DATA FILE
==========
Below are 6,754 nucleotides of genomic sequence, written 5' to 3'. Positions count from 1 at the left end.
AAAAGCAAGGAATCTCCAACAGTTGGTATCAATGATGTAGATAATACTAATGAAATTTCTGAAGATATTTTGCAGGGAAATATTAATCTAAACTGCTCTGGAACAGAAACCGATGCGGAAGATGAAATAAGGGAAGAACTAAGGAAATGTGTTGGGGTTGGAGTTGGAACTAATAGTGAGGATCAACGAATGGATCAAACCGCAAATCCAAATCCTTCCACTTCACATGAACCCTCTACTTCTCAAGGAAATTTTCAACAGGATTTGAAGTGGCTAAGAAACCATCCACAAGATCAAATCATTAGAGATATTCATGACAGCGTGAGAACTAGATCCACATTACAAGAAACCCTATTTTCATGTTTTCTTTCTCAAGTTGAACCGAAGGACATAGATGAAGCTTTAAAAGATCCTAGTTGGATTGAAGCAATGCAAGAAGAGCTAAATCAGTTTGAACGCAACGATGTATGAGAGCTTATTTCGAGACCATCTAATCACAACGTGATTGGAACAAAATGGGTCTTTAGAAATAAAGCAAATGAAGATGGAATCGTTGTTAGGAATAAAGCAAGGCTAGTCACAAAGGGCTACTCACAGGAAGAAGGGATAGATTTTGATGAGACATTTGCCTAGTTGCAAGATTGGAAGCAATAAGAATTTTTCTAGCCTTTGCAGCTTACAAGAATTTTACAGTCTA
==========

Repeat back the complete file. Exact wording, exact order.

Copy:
Below are 6,754 nucleotides of genomic sequence, written 5' to 3'. Positions count from 1 at the left end.
AAAAGCAAGGAATCTCCAACAGTTGGTATCAATGATGTAGATAATACTAATGAAATTTCTGAAGATATTTTGCAGGGAAATATTAATCTAAACTGCTCTGGAACAGAAACCGATGCGGAAGATGAAATAAGGGAAGAACTAAGGAAATGTGTTGGGGTTGGAGTTGGAACTAATAGTGAGGATCAACGAATGGATCAAACCGCAAATCCAAATCCTTCCACTTCACATGAACCCTCTACTTCTCAAGGAAATTTTCAACAGGATTTGAAGTGGCTAAGAAACCATCCACAAGATCAAATCATTAGAGATATTCATGACAGCGTGAGAACTAGATCCACATTACAAGAAACCCTATTTTCATGTTTTCTTTCTCAAGTTGAACCGAAGGACATAGATGAAGCTTTAAAAGATCCTAGTTGGATTGAAGCAATGCAAGAAGAGCTAAATCAGTTTGAACGCAACGATGTATGAGAGCTTATTTCGAGACCATCTAATCACAACGTGATTGGAACAAAATGGGTCTTTAGAAATAAAGCAAATGAAGATGGAATCGTTGTTAGGAATAAAGCAAGGCTAGTCACAAAGGGCTACTCACAGGAAGAAGGGATAGATTTTGATGAGACATTTGCCTAGTTGCAAGATTGGAAGCAATAAGAATTTTTCTAGCCTTTGCAGCTTACAAGAATTTTACAGTCTA